What I was able to do initially, I didn't jump right into partnerships from that role. I actually jumped into a more sales and account management role. I was one of the first hires on the sales team at a company called Symphony, which we can talk about later. But this company essentially serviced the same market that I was covering when I was at Goldman with technology. Different focus areas, but the same target audience, even though we were working with different personas. But it was a nice segue to be able to get into the technology industry, into a startup as well. And again, my curiosity was really piqued after working at such a corporate place, which has its positives of course, but there are also just other work environments out there that I was excited to try, and that's why I parlayed that experience at Goldman into Symphony initially.

Long story short, I moved into a technology role, but it was sales and account management-oriented. And after about a year of doing that and helping to build out that team and set up those processes at Symphony, I was tapped by the head of business development to work on partnerships as the first person to work on partnerships. And I'm a relationship-based person. I like new challenges. I like to build things. All of these combined together, it was a natural fit for me to move into partnerships at that time in my career.

This is the first thing that they teach you in MBA programs - never try to do too many jumps, right? And you seem to did a gradual change,\fantastic.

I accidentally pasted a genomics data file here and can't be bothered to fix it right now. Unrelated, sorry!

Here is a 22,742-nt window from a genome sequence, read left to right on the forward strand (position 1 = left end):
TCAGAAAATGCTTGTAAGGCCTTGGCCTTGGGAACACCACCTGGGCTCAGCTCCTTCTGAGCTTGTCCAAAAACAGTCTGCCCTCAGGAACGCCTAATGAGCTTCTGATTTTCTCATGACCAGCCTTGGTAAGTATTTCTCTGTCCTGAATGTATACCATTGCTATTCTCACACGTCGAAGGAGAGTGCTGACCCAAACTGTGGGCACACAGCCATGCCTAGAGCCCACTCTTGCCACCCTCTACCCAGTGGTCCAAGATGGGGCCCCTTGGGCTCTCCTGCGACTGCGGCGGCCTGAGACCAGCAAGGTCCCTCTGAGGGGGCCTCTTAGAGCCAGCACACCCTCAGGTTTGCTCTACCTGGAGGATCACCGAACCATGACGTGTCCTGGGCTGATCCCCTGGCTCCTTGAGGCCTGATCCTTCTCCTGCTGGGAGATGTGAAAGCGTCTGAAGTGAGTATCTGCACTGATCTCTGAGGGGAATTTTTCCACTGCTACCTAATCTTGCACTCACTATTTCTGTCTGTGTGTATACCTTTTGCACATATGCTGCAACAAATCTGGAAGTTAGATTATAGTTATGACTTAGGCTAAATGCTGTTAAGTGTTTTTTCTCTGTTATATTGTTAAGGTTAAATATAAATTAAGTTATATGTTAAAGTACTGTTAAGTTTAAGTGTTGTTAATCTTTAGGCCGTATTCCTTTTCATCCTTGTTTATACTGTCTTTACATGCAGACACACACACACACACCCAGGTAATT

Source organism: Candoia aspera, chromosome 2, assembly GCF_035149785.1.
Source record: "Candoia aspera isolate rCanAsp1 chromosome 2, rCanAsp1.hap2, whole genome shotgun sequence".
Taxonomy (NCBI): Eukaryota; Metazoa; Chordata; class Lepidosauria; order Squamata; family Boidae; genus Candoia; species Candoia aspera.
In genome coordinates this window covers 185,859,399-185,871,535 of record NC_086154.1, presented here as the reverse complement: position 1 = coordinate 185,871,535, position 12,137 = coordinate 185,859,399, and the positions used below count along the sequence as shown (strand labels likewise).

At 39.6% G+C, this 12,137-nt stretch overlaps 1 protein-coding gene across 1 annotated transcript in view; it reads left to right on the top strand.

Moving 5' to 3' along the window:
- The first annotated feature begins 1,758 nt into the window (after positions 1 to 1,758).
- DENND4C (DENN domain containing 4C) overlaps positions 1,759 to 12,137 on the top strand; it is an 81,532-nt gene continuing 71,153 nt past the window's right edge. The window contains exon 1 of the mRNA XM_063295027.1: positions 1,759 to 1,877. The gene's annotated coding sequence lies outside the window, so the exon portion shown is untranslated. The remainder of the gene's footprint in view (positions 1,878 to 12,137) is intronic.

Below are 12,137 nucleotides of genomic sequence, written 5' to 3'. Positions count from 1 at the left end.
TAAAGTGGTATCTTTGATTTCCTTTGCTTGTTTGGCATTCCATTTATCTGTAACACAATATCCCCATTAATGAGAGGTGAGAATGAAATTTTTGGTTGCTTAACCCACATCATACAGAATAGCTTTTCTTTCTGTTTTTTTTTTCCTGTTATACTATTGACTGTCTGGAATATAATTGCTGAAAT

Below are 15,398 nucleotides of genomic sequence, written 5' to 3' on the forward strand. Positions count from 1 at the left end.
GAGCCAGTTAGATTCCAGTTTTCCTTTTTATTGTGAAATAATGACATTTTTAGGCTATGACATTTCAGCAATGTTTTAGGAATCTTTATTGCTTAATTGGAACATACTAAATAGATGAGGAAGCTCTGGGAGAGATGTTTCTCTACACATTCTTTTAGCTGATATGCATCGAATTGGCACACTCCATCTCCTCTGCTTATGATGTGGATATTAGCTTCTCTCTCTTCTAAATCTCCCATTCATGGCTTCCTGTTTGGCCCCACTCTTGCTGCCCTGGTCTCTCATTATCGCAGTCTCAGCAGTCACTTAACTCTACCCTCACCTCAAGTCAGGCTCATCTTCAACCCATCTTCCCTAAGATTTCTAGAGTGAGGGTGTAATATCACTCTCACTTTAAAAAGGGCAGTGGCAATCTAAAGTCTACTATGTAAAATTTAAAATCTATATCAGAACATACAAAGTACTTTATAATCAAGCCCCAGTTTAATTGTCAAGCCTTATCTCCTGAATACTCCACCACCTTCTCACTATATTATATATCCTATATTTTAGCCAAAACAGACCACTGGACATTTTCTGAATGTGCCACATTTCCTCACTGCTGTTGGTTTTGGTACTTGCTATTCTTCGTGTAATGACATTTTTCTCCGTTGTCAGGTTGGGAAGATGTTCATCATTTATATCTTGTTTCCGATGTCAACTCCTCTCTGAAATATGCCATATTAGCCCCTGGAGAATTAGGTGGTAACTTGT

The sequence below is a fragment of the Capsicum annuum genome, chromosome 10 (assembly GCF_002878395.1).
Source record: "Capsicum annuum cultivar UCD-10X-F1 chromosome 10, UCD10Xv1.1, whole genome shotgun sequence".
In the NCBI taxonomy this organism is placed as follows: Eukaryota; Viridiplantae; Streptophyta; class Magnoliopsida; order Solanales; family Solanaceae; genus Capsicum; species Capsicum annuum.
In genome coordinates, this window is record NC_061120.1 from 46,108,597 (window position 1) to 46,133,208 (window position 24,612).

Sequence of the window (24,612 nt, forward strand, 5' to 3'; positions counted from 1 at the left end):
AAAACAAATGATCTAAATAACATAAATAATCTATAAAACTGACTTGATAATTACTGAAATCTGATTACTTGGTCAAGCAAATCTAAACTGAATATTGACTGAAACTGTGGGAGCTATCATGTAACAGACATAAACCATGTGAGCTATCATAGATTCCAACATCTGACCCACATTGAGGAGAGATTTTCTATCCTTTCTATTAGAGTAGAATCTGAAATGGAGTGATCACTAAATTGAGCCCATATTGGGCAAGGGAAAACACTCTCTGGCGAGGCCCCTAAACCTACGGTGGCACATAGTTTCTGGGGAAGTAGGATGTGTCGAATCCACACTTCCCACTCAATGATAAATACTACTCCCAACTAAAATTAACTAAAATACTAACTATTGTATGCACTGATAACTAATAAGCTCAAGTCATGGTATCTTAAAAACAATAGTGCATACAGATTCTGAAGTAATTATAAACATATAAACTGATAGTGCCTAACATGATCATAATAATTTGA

Partnerships. Symphony essentially could be described as "Slack for financial industry", right? Can you talk about what was the most memorable or interesting partnership that you started? What did you learn in that role?

For those who may not be familiar with Symphony, it is essentially a collaboration platform built for regulated industries. As I mentioned earlier, the initial target market was finance and financial service companies. Large banks that are multinational, hedge funds, mutual funds, sovereign funds, basically any company that needed to communicate internally as well as externally with their network.

you create the process as you go and nothing needs to be perfect. But as long as you come with an analytical mindset of, “okay, these are the parameters I'm working under, these are my goals. How can I do the best job possible in the quickest amount of time?” and get stakeholder buy-in was basically the biggest thing I learned in stepping into that role initially.